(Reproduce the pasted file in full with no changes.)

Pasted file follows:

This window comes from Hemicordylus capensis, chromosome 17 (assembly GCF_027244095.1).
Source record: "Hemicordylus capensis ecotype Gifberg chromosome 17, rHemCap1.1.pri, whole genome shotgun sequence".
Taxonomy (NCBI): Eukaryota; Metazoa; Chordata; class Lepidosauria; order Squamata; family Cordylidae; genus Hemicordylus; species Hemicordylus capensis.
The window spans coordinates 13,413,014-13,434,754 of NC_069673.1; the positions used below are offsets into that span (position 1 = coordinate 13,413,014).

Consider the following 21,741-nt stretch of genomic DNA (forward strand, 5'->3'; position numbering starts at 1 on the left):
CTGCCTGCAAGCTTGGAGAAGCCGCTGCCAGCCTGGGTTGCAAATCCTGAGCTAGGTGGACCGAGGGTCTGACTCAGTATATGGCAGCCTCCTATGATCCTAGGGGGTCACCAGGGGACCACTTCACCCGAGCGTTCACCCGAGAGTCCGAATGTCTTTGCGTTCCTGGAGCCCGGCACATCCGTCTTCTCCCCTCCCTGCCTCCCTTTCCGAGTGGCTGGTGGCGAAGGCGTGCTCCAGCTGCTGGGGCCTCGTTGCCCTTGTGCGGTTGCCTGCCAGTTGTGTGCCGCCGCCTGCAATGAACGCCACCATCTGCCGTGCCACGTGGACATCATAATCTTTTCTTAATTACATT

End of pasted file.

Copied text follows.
This window comes from Hemicordylus capensis, chromosome 17 (assembly GCF_027244095.1).
Source record: "Hemicordylus capensis ecotype Gifberg chromosome 17, rHemCap1.1.pri, whole genome shotgun sequence".
Taxonomy (NCBI): Eukaryota; Metazoa; Chordata; class Lepidosauria; order Squamata; family Cordylidae; genus Hemicordylus; species Hemicordylus capensis.
The window spans coordinates 13,413,014-13,434,754 of NC_069673.1; the positions used below are offsets into that span (position 1 = coordinate 13,413,014).

Consider the following 21,741-nt stretch of genomic DNA (forward strand, 5'->3'; position numbering starts at 1 on the left):
CTGCCTGCAAGCTTGGAGAAGCCGCTGCCAGCCTGGGTTGCAAATCCTGAGCTAGGTGGACCGAGGGTCTGACTCAGTATATGGCAGCCTCCTATGATCCTAGGGGGTCACCAGGGGACCACTTCACCCGAGCGTTCACCCGAGAGTCCGAATGTCTTTGCGTTCCTGGAGCCCGGCACATCCGTCTTCTCCCCTCCCTGCCTCCCTTTCCGAGTGGCTGGTGGCGAAGGCGTGCTCCAGCTGCTGGGGCCTCGTTGCCCTTGTGCGGTTGCCTGCCAGTTGTGTGCCGCCGCCTGCAATGAACGCCACCATCTGCCGTGCCACGTGGACATCATAATCTTTTCTTAATTACATT